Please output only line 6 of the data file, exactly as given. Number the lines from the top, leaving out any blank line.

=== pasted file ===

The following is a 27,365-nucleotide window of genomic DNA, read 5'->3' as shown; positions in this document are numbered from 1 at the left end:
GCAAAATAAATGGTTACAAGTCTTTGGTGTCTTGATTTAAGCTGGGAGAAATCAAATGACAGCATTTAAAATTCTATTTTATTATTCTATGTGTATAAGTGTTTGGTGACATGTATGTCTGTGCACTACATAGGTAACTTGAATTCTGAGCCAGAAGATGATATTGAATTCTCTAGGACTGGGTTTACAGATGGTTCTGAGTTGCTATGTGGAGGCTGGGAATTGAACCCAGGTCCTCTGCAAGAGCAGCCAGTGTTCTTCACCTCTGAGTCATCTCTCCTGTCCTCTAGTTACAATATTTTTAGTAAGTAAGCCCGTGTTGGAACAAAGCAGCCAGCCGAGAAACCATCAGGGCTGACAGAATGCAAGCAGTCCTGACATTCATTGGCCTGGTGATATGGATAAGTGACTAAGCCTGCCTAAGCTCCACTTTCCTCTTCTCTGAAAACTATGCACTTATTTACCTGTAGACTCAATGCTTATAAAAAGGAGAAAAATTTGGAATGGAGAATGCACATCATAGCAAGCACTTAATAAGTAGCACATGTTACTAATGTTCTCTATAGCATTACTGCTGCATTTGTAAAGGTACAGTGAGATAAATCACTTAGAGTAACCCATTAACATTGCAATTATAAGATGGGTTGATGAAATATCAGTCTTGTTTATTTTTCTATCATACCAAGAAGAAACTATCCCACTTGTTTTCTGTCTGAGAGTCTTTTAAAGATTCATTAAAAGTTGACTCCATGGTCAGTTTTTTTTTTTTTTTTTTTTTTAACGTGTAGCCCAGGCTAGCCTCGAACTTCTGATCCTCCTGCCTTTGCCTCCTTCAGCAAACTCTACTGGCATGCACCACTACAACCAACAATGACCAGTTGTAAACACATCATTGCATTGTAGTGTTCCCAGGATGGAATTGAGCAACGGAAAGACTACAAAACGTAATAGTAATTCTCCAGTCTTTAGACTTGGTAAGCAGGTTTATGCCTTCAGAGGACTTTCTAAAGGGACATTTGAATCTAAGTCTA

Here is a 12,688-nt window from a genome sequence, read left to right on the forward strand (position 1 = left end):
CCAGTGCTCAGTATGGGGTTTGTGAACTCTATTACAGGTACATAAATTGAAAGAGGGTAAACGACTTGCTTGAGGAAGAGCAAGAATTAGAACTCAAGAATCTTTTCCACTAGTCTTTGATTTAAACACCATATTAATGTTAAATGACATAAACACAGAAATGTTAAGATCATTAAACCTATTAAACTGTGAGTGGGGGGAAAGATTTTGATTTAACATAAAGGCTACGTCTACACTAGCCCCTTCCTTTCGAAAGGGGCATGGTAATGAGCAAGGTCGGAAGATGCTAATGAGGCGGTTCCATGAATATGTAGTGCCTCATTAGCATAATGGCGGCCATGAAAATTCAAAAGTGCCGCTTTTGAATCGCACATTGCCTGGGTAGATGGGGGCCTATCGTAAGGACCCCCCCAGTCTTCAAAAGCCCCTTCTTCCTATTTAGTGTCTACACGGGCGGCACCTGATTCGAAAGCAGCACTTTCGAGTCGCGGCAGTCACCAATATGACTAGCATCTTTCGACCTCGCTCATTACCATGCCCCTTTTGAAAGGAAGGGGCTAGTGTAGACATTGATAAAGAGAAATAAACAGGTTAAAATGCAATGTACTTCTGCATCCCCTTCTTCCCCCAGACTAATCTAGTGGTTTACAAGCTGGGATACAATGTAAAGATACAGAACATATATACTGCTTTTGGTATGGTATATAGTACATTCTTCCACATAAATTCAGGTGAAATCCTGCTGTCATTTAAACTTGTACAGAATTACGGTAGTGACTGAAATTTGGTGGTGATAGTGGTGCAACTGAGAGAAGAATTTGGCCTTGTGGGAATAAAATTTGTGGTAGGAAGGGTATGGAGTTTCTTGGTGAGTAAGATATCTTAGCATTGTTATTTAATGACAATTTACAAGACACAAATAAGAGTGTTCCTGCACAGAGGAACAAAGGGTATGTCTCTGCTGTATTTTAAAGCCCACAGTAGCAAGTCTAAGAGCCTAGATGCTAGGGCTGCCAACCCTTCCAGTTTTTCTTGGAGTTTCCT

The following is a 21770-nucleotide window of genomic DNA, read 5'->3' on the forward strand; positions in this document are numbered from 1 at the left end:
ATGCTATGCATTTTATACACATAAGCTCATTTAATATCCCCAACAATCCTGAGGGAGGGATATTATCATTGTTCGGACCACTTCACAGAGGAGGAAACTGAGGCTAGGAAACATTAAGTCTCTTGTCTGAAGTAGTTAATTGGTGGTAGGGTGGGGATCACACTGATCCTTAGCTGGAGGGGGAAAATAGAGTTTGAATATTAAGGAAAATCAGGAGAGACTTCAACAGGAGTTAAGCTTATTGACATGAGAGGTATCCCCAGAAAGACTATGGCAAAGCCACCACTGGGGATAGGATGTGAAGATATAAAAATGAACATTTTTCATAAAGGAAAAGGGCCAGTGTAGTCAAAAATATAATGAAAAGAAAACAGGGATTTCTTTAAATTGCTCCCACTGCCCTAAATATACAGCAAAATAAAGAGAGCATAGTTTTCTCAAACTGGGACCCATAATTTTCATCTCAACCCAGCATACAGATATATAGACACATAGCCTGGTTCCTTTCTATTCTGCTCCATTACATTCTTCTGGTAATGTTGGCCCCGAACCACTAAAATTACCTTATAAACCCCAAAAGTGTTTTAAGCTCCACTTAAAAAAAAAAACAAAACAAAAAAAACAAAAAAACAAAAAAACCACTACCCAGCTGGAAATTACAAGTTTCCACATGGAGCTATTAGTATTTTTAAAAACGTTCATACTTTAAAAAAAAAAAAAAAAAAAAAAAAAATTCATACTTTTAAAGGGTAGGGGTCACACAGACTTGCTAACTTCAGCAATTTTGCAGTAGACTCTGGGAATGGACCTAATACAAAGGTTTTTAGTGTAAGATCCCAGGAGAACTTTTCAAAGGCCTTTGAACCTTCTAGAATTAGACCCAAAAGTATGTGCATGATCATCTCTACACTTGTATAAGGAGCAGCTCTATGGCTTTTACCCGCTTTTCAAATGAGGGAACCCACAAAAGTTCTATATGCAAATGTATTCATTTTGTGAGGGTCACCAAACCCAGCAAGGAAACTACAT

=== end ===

ATGCTATGCATTTTATACACATAAGCTCATTTAATATCCCCAACAATCCTGAGGGAGGGATATTATCATTGTTCGGACCACTTCACAGAGGAGGAAACTGAGGCTAGGAAACATTAAGTCTCTTGTCTGAAGTAGTTAATTGGTGGTAGGGTGGGGATCACACTGATCCTTAGCTGGAGGGGGAAAATAGAGTTTGAATATTAAGGAAAATCAGGAGAGACTTCAACAGGAGTTAAGCTTATTGACATGAGAGGTATCCCCAGAAAGACTATGGCAAAGCCACCACTGGGGATAGGATGTGAAGATATAAAAATGAACATTTTTCATAAAGGAAAAGGGCCAGTGTAGTCAAAAATATAATGAAAAGAAAACAGGGATTTCTTTAAATTGCTCCCACTGCCCTAAATATACAGCAAAATAAAGAGAGCATAGTTTTCTCAAACTGGGACCCATAATTTTCATCTCAACCCAGCATACAGATATATAGACACATAGCCTGGTTCCTTTCTATTCTGCTCCATTACATTCTTCTGGTAATGTTGGCCCCGAACCACTAAAATTACCTTATAAACCCCAAAAGTGTTTTAAGCTCCACTTAAAAAAAAAAACAAAACAAAAAAAACAAAAAAACAAAAAAACCACTACCCAGCTGGAAATTACAAGTTTCCACATGGAGCTATTAGTATTTTTAAAAACGTTCATACTTTAAAAAAAAAAAAAAAAAAAAAAAAAATTCATACTTTTAAAGGGTAGGGGTCACACAGACTTGCTAACTTCAGCAATTTTGCAGTAGACTCTGGGAATGGACCTAATACAAAGGTTTTTAGTGTAAGATCCCAGGAGAACTTTTCAAAGGCCTTTGAACCTTCTAGAATTAGACCCAAAAGTATGTGCATGATCATCTCTACACTTGTATAAGGAGCAGCTCTATGGCTTTTACCCGCTTTTCAAATGAGGGAACCCACAAAAGTTCTATATGCAAATGTATTCATTTTGTGAGGGTCACCAAACCCAGCAAGGAAACTACAT